AKT/PKB signaling: navigating downstream

ArticleinCell 129(7):1261-74 · July 2007with62 Reads
DOI: 10.1016/j.cell.2007.06.009 · Source: PubMed
Abstract
The serine/threonine kinase Akt, also known as protein kinase B (PKB), is a central node in cell signaling downstream of growth factors, cytokines, and other cellular stimuli. Aberrant loss or gain of Akt activation underlies the pathophysiological properties of a variety of complex diseases, including type-2 diabetes and cancer. Here, we review the molecular properties of Akt and the approaches used to characterize its true cellular targets. In addition, we discuss those Akt substrates that are most likely to contribute to the diverse cellular roles of Akt, which include cell survival, growth, proliferation, angiogenesis, metabolism, and migration.
    • "The net protein loss in gastrocnemius muscle is likely due to a decreased Akt activation and an increased AMPK activation. Akt is phosphorylated and activated in a pathway triggered by insulin, which controls processes such as cell growth, metabolism, proliferation , glucose uptake, survival and angiogenesis [39]. Reduced circulating insulin means a reduction in Akt activation, leading to inhibition of mTORC1; whereas the phosphorylation by Akt, mTORC1 is activated, leading to protein synthesis process [40]. "
    [Show abstract] [Hide abstract] ABSTRACT: Background: Cancer-cachexia state frequently induces both fat and protein wasting, leading to death. In this way, the knowledge of the mechanism of drugs and their side effects can be a new feature to treat and to have success, contributing to a better life quality for these patients. Metformin is an oral drug used in type 2 diabetes mellitus, showing inhibitory effect on proliferation in some neoplastic cells. For this reason, we evaluated its modulatory effect on Walker-256 tumour evolution and also on protein metabolism in gastrocnemius muscle and body composition. Methods: Wistar rats received or not tumour implant and metformin treatment and were distributed into four groups, as followed: control (C), Walker 256 tumour-bearing (W), metformin-treated (M) and tumour-bearing treated with metformin (WM). Animals were weighed three times a week, and after cachexia state has been detected, the rats were euthanised and muscle and tumour excised and analysed by biochemical and molecular assays. Results: Tumour growth promoted some deleterious effects on chemical body composition, increasing water and decreasing fat percentage, and reducing lean body mass. In muscle tissue, tumour led to a decreased protein synthesis and an increased proteolysis, showing the higher activity of the ubiquitin-proteasome pathway. On the other hand, the metformin treatment likely minimised the tumour-induced wasting state; in this way, this treatment ameliorated chemical body composition, reduced the higher activities of proteolytic enzymes and decreased the protein waste. Conclusion: Metformin treatment not only decreases the tumour growth but also improves the protein metabolism in gastrocnemius muscle in tumour-bearing rats.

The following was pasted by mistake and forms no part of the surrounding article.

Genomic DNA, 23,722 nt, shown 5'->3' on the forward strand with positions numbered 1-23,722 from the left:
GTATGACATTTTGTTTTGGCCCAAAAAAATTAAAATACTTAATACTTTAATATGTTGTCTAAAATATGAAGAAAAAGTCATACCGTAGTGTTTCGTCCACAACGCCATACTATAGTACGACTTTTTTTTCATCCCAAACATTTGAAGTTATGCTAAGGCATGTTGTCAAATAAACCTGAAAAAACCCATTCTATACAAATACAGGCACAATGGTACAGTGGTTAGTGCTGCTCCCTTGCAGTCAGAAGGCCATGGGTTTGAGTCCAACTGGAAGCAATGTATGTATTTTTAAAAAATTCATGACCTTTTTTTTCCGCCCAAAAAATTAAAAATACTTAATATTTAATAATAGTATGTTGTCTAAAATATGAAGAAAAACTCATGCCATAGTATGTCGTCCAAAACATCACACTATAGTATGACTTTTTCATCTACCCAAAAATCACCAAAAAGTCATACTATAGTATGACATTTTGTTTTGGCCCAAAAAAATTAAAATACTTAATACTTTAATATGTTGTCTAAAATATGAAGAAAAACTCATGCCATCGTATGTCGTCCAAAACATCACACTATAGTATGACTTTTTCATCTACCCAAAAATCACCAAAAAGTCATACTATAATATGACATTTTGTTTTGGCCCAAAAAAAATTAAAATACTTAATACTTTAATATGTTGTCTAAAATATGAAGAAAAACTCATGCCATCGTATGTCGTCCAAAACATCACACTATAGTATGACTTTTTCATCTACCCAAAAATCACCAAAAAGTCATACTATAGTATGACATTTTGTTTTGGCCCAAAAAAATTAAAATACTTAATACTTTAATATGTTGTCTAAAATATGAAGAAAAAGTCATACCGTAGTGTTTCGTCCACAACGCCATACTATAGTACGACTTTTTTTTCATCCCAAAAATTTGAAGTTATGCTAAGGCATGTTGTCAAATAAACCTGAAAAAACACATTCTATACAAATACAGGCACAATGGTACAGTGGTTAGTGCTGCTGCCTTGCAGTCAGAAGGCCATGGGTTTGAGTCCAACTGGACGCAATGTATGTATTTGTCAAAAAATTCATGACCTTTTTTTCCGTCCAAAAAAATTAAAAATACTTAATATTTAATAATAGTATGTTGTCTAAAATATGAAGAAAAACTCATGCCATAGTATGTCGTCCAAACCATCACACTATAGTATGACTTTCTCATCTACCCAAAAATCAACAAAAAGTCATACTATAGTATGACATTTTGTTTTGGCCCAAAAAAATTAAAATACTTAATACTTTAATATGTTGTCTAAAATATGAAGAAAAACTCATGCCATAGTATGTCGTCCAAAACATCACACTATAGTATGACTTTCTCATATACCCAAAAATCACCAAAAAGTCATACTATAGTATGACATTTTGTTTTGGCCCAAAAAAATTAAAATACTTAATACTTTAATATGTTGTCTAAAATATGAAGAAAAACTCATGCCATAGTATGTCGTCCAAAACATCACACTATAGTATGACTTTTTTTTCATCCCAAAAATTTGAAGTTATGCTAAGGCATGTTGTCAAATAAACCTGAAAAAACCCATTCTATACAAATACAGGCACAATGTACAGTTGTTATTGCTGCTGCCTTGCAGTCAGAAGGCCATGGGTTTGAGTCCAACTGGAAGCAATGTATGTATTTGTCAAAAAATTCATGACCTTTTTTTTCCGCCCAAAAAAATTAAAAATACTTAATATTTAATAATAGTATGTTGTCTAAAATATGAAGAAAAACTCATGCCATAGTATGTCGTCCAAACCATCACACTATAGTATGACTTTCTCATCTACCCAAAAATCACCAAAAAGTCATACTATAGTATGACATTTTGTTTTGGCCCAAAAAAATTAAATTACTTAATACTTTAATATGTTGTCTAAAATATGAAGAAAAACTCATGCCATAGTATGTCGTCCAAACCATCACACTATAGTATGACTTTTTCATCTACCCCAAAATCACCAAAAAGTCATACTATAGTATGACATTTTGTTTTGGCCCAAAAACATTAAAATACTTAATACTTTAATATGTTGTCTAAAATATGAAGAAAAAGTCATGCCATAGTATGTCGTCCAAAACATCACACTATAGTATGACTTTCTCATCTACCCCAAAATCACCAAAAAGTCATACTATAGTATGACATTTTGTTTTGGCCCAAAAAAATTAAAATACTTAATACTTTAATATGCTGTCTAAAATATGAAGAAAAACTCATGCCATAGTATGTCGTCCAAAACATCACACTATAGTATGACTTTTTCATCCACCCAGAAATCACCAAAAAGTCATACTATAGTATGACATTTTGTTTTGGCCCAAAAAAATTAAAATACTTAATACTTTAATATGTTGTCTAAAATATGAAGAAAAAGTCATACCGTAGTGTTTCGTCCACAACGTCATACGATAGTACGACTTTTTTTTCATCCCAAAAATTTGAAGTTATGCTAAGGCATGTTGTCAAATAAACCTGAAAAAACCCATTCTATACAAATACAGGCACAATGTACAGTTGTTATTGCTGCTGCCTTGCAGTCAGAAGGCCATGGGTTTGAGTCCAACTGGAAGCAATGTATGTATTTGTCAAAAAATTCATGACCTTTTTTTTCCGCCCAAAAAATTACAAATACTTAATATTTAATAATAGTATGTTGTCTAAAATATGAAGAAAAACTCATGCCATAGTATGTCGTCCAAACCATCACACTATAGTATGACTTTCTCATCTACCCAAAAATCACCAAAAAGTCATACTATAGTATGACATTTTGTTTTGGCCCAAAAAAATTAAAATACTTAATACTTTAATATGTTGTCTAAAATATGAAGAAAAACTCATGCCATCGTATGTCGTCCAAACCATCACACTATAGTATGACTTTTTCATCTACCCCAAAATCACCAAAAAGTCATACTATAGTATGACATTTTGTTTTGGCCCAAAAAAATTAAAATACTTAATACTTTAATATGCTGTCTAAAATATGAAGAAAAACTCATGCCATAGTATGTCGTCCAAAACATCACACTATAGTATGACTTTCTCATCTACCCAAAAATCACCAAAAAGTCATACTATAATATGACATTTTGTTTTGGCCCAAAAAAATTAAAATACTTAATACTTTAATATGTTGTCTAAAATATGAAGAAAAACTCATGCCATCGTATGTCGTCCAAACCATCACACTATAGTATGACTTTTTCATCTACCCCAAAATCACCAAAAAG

Full-text · Article · Dec 2016
    • "The phosphatidylinositol 3-kinases (PI3Ks) are a large family of lipid kinases, and play an important role in many cellular processes, such as cell survival, proliferation , and migration [1, 2]. PIK3CA, encoding for the catalytic subunit p110-alpha of class I PI3Ks, is a member of this lipid kinase family. "